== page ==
How Are You Coping With Your Child’s Difficult Behaviour?
When you have difficulty coping with your child’s difficult behaviour, sometimes you need to *level up* your ability to cope rather than expecting them to change.
I realized that one day when my son was quite young. I was feeling irritated with him because he wasn’t cooperating, and I had a sudden “aha” moment realizing that I expected him to be more cooperative because I couldn’t cope. I thought it *should* be easier. He should behave, because I’ve told him once (or twice, or three times) — and because if he doesn’t, I don’t have the energy or patience to deal with it. I realized that my expectation for his behaviour was more related to my energy level and ability to cope, than it was to his capability or needs.
In fairness to myself, I wasn’t simply being lazy about parenting. I didn’t realize at the time that undiagnosed adrenal fatigue (along with brain fog, frequent overwhelm and severe insomnia) were contributing largely to my inability to cope. However, parenting was also much more difficult that I ever could have known before becoming a Mom, and there were growing pains as I transitioned from *expecting it to be easier* to realizing that *it just isn’t*.
The realization that my expectation was too high was the beginning of my journey to level up my self-growth to be more adult-like in my expectations. It wasn’t my child’s job to “rescue” me from being the adult and the parent, by behaving better so that I could cope. I needed to grow my (nervous system) capacity and my emotional maturity so that I could stay calm and be the parent my child needed.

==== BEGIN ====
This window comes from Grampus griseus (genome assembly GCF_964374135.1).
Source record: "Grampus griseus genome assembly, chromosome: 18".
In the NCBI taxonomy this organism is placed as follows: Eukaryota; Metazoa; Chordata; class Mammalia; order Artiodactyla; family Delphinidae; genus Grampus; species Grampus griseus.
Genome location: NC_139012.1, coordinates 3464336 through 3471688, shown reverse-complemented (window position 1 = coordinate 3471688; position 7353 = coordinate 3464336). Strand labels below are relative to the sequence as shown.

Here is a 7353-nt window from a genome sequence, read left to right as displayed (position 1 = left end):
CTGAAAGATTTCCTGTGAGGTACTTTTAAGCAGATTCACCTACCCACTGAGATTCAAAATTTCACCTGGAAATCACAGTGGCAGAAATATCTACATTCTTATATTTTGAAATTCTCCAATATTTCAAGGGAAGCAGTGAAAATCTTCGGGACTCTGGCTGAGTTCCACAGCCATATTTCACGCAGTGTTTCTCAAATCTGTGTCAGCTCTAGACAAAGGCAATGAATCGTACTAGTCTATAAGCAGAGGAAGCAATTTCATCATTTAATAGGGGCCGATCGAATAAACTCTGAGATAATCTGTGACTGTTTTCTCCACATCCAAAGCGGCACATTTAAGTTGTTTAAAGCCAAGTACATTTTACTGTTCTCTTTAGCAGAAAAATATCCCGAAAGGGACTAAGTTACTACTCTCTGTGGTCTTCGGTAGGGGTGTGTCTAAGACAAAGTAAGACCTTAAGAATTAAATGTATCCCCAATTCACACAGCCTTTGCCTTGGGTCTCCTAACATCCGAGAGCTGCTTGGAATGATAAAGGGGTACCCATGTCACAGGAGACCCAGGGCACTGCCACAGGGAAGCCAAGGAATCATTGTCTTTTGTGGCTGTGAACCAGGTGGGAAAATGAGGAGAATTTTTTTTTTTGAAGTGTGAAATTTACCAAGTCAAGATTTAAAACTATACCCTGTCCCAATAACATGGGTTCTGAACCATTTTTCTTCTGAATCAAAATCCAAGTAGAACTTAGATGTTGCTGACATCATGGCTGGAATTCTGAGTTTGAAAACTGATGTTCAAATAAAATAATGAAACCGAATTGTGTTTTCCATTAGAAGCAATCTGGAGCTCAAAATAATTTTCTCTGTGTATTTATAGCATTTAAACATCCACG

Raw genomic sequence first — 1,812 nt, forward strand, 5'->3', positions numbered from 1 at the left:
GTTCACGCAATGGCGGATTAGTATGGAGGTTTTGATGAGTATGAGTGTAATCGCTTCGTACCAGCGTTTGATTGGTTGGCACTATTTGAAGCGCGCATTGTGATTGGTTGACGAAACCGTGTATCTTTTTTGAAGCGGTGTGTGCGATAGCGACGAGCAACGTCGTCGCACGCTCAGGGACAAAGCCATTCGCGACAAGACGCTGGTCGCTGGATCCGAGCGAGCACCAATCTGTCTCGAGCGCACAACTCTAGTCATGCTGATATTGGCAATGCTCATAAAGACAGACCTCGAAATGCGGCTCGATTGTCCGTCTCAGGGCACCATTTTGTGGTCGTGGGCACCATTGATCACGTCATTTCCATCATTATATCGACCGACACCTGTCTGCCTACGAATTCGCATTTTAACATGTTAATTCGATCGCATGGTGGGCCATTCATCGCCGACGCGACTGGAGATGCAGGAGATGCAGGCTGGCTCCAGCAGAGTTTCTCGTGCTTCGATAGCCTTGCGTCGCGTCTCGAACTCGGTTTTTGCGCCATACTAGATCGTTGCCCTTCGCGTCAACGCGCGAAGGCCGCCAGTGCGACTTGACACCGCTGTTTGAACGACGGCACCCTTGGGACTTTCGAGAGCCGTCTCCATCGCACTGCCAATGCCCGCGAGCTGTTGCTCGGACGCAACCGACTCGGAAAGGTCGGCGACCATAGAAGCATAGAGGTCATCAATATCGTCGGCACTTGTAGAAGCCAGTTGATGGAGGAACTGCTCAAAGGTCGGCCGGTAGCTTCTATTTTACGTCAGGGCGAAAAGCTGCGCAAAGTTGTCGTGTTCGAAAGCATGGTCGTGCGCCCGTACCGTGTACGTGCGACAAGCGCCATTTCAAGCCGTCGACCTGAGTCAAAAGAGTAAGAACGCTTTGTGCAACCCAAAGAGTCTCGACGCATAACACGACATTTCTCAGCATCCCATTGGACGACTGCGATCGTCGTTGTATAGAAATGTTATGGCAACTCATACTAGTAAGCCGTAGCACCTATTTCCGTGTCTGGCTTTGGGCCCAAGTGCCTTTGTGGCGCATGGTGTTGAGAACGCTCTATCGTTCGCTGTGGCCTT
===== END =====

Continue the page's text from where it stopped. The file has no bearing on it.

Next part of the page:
It’s been a journey of re-building my health after adrenal fatigue, learning to grow my capacity for patience, getting better at managing my own anxiety and soothing my irritation. Growing up and maturing into the adult I want to be for my kids.
Having said that, it takes time to heal adrenal fatigue and to learn skills to manage our anxiety and overwhelm. In the meantime, we often *do* end up insisting our children behave differently so we can cope, and that’s not necessarily a bad thing. In a spiritual sense, you and your child are on a path alongside each other in this lifetime, and you’re both learning and evolving.
As you level up your ability to stay calm and expand your toolkit of parenting strategies, you’re more able to hold steady when their behaviour or emotions are inappropriate or out of control. Therefore, you’re more able to connect and to support them to make changes when needed.
If you realize that you’ve been expecting too much of your child in the past, it’s never too late to make changes, even if your child is a already a teen. You can still make changes that help you reconnect with them, rekindle your enjoyment of parenting, and bring more peace to your home.
When I realized and accepted that the only thing I really had the power to change was myself, everything changed.
This article was first published on Colleen Adrian’s blog, https://www.colleenadrian.com/blog